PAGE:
So I will end with a rhetorical question. “How would God see someone who asks a question such as yours?” I think you’ve gotten the answer.

TonyD said...


I realize that you still do not understand. So I will try to be more simple and direct.

We are asked to become different people. We are asked to sacrifice our ego. We are asked to sacrifice our values. We are asked to sacrifice our judgment. We are asked to sacrifice our understanding of God’s values. We are asked to sacrifice our understanding of logic. We are asked to sacrifice our understanding of the Church’s values. We are asked to sacrifice our understanding of others' values.

This will not generally make us happy. This will not generally make others happy either. This will not create a world that conforms to God’s values. That is the nature of our lessons.

Such is the nature of perfecting the soul.

The irony is that some lessons require actions that go against God’s values. And, in going against God’s values, they move us closer to God’s values.

Kristofer said...


I believe that God is good, and that this is the foundation of any ethical decision or any discussion of "right" and "wrong".
In my youth I felt differently, but I was saved.
God wants us well. He wants us to be in the light, for us and others to like ourselves as we are. No matter who we are.
To be happy and at ease with our lives. He thinks we are precious, every single one of us, and would never get the idea of sacrificing a few innocents for his "greater glory".
See, he doesn't have to do that, because he's so powerful that he won't have to.
He will prove his point and get it right anyway, because he is the very definition of right. And power. The sacrificial act is always done by man himself. It is never God's work.

Also, he will choose his emissaries by himself. He doesn't need human organizations for it.

When we go against the will of God and spread suffering, decay and madness around us, we make God sad, but he will still love us. Even though we have sinned against his beloved creation in the worst thinkable ways.

One thing belief can do for us is to make us see a red line when we can't understand ourselves, and thus bring us to do God's will. I agree with you that.

But, what we have to drive ourselves to in order to be Christian, is to forgive,
turn the other cheek and help others even when we don't feel like it. To counter the logical, the beast in us. Do often make ourselves "weaker" than we are, for
his greater glory.
Such should be the nature of our sacrifice.
Not to slaughter, sacrifice other people and cause desolation
around us. The one who does that is against God. If you destroy you fellow man, you have destroyed a part of God as well.

What is good has to do with generosity in love and reconciliation.
What is evil comes from lack of forgiveness and love together with the desire to punish others for who they are or what they have done.

The world around us is built mainly by people of the second category, which is why it looks like it does today.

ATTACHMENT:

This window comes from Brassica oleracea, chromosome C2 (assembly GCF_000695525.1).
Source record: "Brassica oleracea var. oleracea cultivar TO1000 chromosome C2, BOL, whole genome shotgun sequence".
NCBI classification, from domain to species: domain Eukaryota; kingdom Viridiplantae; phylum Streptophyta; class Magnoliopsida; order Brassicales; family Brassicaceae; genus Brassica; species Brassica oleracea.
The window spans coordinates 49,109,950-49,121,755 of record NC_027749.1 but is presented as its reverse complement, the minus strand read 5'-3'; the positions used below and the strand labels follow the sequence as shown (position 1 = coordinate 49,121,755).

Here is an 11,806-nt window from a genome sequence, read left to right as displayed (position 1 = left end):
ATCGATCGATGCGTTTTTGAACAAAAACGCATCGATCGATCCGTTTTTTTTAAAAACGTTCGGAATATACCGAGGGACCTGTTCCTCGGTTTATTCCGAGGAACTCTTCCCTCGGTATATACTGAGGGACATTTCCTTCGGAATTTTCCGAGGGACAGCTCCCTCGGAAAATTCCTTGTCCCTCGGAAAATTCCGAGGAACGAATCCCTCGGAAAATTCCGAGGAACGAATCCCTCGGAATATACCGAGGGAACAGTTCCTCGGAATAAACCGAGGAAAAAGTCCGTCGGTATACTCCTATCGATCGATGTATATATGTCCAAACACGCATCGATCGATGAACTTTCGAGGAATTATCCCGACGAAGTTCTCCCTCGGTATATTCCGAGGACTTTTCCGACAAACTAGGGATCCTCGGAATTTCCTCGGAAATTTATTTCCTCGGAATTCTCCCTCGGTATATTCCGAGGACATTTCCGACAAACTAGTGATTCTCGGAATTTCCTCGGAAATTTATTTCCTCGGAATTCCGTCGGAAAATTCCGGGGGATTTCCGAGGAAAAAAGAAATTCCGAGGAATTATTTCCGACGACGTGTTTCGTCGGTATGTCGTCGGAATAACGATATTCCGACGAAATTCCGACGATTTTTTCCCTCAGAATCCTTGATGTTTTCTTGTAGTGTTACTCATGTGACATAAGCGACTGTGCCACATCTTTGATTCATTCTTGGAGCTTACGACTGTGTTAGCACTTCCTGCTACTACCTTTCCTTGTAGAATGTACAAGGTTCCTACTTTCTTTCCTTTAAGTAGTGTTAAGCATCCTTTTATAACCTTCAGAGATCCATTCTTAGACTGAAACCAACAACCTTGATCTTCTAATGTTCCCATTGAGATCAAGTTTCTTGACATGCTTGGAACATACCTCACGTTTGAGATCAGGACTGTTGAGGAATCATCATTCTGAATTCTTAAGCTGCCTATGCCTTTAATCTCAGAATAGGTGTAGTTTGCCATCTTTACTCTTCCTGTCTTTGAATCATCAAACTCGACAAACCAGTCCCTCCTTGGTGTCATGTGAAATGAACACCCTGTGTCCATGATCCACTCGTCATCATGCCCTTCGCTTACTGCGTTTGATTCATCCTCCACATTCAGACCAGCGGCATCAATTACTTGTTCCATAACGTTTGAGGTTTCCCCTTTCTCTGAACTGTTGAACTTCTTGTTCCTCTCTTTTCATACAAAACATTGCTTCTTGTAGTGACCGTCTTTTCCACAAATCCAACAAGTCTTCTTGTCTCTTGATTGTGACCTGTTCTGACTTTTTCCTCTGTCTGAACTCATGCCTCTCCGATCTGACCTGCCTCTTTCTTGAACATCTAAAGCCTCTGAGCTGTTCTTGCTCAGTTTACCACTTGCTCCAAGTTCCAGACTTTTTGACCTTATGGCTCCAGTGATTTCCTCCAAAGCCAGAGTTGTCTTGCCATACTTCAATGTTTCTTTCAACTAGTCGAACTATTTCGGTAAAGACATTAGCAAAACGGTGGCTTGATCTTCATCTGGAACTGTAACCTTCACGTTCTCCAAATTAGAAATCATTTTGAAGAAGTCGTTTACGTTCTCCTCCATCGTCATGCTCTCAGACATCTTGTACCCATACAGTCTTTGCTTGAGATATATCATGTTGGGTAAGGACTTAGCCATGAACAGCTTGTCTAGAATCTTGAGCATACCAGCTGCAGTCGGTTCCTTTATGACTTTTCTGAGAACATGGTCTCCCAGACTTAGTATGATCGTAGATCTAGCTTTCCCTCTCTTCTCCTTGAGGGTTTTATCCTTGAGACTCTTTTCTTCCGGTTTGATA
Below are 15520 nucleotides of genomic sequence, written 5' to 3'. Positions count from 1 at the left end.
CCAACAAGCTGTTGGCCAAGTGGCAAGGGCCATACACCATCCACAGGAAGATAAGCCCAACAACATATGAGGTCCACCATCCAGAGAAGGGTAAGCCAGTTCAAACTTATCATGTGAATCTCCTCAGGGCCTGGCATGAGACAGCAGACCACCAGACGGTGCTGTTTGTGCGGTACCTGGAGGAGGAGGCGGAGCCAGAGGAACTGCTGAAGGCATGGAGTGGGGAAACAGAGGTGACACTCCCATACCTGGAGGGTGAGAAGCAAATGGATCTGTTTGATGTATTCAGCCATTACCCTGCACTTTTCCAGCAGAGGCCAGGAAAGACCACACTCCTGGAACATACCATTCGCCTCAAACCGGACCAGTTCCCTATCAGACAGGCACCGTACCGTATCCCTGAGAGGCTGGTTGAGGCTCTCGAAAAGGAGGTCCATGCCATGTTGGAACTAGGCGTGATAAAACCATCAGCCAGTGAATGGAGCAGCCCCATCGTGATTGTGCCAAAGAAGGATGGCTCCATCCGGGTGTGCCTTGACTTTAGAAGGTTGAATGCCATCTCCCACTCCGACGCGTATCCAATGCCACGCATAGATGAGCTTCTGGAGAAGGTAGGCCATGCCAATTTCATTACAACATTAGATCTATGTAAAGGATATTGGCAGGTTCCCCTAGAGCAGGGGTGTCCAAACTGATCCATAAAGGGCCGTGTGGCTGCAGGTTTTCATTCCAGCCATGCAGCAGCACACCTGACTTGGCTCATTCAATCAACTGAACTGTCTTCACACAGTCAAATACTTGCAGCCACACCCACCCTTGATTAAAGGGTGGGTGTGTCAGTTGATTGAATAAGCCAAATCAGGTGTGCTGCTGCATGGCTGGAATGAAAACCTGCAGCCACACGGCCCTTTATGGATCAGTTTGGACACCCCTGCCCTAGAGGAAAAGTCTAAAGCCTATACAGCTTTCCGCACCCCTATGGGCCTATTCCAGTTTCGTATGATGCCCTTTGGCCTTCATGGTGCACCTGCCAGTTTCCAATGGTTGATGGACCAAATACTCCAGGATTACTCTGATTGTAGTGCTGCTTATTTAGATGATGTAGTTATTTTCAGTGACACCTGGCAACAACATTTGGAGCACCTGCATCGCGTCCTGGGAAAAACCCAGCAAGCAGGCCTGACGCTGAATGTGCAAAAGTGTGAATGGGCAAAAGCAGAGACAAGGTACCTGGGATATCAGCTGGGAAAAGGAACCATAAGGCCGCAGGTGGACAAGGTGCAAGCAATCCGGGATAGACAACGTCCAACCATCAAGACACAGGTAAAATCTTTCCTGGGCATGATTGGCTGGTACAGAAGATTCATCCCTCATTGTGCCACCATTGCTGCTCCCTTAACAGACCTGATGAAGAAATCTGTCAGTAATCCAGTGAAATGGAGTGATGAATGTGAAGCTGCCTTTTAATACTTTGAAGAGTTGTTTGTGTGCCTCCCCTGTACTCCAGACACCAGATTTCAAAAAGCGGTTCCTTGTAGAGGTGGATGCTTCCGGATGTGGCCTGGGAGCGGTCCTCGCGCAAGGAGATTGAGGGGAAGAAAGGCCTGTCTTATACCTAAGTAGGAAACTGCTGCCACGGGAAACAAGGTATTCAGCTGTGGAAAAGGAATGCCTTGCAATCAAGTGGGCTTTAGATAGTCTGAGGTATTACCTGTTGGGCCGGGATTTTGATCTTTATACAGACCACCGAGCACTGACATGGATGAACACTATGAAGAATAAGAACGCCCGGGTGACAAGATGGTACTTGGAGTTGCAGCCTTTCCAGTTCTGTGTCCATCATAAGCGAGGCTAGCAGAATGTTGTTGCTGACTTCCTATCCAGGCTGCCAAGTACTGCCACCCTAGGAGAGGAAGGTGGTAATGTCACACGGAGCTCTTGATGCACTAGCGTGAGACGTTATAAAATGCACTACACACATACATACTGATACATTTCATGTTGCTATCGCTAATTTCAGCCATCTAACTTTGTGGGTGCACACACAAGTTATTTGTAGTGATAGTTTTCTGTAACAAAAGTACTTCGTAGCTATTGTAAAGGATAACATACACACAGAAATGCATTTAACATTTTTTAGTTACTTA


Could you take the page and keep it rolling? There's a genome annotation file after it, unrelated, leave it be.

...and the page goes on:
Divine presence and love only comes in scanty spots. Unfortunately.

Isn't one of the main things about Jesus that you don't have to fear him?

Isn't it the main thing about the Jesuit order that you have to fear it?

If I understand you right, you are of the opinion that people have to be punished and brought away from God in order to come closer to him afterwards.

I don't agree with that. I think that you bring another closer to God by offering "illogical" unconditional love. If you can. If you have the power to fold yourself over.
Even if they hate and slander you for it.

In my opinion, the story of our messiah was about exactly that.
A man of God who did that, and was crucified for it. That is why he is still among us today. Such is the power of God. A power to trust and love, not to fear.

TonyD said...


Thanks for the reply. I do wish that I could agree with you, but I can't.

And it is through beliefs such as those you expressed that you become ready for more serious understanding. There is a balance in things. One must first become capable of good and sacrifice before one can start more advanced lessons. As the Bible says - we've been given milk rather than meat.

I sincerely hope that you fare better than I did in your lessons.


Kristofer said...

Well, but the messiah was all about love and sacrifice, was he not.

And he did not fare well in this world. That is clear.

But then, that is what he represents; sacrifice for the good.

So if we want to be serious followers, we should see him as the ideal. And strive for what he did.
However paradoxical it might sound.

As I understand then, Jesuitism is "beyond" Jesus.

Which might perhaps have it's own logic, and be respectable in it's own sense.

But is it then "from" him (rethoric question)?

My intention is not to provoke, but I think we may all benefit from hearing the honest opinion of another so that we all can learn from each other.

For myself, I have chosen a simple life, and I am happy with that choice.

Thanks for your honest answers!

God bless/